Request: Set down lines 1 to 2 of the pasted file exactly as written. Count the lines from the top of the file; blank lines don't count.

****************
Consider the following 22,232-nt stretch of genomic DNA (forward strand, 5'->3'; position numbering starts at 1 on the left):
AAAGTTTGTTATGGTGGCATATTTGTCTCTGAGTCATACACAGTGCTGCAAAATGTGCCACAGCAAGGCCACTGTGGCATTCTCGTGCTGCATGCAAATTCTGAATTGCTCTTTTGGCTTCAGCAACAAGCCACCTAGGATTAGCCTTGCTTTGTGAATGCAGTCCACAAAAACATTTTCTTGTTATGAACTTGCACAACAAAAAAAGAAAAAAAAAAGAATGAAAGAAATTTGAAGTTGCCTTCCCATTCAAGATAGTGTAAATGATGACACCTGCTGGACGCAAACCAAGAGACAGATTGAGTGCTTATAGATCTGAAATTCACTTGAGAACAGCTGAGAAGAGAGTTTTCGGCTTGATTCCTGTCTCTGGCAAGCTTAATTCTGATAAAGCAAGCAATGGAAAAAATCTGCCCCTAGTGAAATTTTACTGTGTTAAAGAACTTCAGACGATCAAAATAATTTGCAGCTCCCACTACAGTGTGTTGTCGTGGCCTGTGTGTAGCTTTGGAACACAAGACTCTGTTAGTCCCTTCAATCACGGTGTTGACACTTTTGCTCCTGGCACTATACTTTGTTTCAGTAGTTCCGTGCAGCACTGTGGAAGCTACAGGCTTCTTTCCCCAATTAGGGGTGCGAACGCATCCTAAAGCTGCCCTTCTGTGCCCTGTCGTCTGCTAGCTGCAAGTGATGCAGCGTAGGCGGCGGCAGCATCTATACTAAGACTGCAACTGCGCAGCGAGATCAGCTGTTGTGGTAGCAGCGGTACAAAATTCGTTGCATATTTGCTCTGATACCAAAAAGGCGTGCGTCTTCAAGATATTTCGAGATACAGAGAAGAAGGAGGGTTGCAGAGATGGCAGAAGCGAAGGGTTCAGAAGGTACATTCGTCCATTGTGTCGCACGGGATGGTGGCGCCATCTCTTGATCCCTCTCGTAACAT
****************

Consider the following 22,232-nt stretch of genomic DNA (forward strand, 5'->3'; position numbering starts at 1 on the left):
AAAGTTTGTTATGGTGGCATATTTGTCTCTGAGTCATACACAGTGCTGCAAAATGTGCCACAGCAAGGCCACTGTGGCATTCTCGTGCTGCATGCAAATTCTGAATTGCTCTTTTGGCTTCAGCAACAAGCCACCTAGGATTAGCCTTGCTTTGTGAATGCAGTCCACAAAAACATTTTCTTGTTATGAACTTGCACAACAAAAAAAGAAAAAAAAAAGAATGAAAGAAATTTGAAGTTGCCTTCCCATTCAAGATAGTGTAAATGATGACACCTGCTGGACGCAAACCAAGAGACAGATTGAGTGCTTATAGATCTGAAATTCACTTGAGAACAGCTGAGAAGAGAGTTTTCGGCTTGATTCCTGTCTCTGGCAAGCTTAATTCTGATAAAGCAAGCAATGGAAAAAATCTGCCCCTAGTGAAATTTTACTGTGTTAAAGAACTTCAGACGATCAAAATAATTTGCAGCTCCCACTACAGTGTGTTGTCGTGGCCTGTGTGTAGCTTTGGAACACAAGACTCTGTTAGTCCCTTCAATCACGGTGTTGACACTTTTGCTCCTGGCACTATACTTTGTTTCAGTAGTTCCGTGCAGCACTGTGGAAGCTACAGGCTTCTTTCCCCAATTAGGGGTGCGAACGCATCCTAAAGCTGCCCTTCTGTGCCCTGTCGTCTGCTAGCTGCAAGTGATGCAGCGTAGGCGGCGGCAGCATCTATACTAAGACTGCAACTGCGCAGCGAGATCAGCTGTTGTGGTAGCAGCGGTACAAAATTCGTTGCATATTTGCTCTGATACCAAAAAGGCGTGCGTCTTCAAGATATTTCGAGATACAGAGAAGAAGGAGGGTTGCAGAGATGGCAGAAGCGAAGGGTTCAGAAGGTACATTCGTCCATTGTGTCGCACGGGATGGTGGCGCCATCTCTTGATCCCTCTCGTAACAT